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Effect of room temperature transport vials on DNA quality and phylogenetic composition of faecal microbiota of elderly adults and infants.

Hill CJ, Brown JR, Lynch DB, Jeffery IB, Ryan CA, Ross RP, Stanton C, O'Toole PW - Microbiome (2016)

Bottom Line: Use of the storage vials increased the quality of extracted bacterial DNA by reduction of DNA shearing.After 2 weeks' storage, Bacteroides abundance was also significantly different, showing an apparent increase from week 1 to week 2.We would recommend extraction ideally within the first week of storage.

View Article: PubMed Central - PubMed

Affiliation: School of Microbiology, University College Cork, Cork, Ireland.

ABSTRACT

Background: Alterations in intestinal microbiota have been correlated with a growing number of diseases. Investigating the faecal microbiota is widely used as a non-invasive and ethically simple proxy for intestinal biopsies. There is an urgent need for collection and transport media that would allow faecal sampling at distance from the processing laboratory, obviating the need for same-day DNA extraction recommended by previous studies of freezing and processing methods for stool. We compared the faecal bacterial DNA quality and apparent phylogenetic composition derived using a commercial kit for stool storage and transport (DNA Genotek OMNIgene GUT) with that of freshly extracted samples, 22 from infants and 20 from older adults.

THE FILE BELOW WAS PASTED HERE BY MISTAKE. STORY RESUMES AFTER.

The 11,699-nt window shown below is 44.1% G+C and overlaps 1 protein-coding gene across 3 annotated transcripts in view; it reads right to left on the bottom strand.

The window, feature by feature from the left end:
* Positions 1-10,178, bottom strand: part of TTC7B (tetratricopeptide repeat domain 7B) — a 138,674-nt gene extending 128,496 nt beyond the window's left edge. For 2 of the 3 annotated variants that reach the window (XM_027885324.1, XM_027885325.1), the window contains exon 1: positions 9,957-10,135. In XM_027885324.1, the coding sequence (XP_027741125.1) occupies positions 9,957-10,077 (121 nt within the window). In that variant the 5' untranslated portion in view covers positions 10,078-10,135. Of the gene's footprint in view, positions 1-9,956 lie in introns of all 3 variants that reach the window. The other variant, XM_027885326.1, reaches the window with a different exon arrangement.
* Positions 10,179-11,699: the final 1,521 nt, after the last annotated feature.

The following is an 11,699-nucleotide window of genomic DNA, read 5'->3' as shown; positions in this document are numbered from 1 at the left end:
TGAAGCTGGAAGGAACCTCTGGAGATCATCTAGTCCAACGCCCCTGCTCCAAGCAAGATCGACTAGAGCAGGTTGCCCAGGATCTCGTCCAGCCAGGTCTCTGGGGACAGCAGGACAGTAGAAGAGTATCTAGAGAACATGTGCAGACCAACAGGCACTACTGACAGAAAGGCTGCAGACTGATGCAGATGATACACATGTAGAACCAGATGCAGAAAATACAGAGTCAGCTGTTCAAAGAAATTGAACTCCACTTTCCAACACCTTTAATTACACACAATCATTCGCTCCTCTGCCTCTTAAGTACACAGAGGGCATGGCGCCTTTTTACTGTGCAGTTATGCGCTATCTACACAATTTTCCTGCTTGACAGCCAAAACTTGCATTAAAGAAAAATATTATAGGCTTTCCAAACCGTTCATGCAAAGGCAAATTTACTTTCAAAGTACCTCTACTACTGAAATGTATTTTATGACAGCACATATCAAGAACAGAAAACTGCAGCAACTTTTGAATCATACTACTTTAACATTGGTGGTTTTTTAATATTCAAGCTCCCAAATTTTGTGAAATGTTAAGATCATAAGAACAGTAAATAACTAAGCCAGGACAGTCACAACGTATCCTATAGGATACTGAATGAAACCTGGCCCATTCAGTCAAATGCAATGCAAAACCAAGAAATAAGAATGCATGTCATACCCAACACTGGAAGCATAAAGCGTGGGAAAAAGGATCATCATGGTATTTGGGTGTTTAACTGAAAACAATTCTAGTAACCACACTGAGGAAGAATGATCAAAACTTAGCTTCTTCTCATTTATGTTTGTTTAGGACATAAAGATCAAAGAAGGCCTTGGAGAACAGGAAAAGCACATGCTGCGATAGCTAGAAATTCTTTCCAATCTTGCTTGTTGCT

Results: Use of the storage vials increased the quality of extracted bacterial DNA by reduction of DNA shearing. When infant and elderly datasets were examined separately, no differences in microbiota composition were observed due to storage. When the two datasets were combined, there was a difference according to a Wilcoxon test in the relative proportions of Faecalibacterium, Sporobacter, Clostridium XVIII, and Clostridium XlVa after 1 week's storage compared to immediately extracted samples. After 2 weeks' storage, Bacteroides abundance was also significantly different, showing an apparent increase from week 1 to week 2. The microbiota composition of infant samples was more affected than that of elderly samples by storage, with significantly higher Spearman distances between paired freshly extracted and stored samples (p < 0.001). When the microbiota profiles were analysed at the operational taxonomic unit (OTU) level, three infant datasets in the study did not cluster together, while only one elderly dataset did not. The lower microbiota diversity of the infant gut microbiota compared to the elderly gut microbiota (p < 0.001) means that any alteration in the infant datasets has a proportionally larger effect.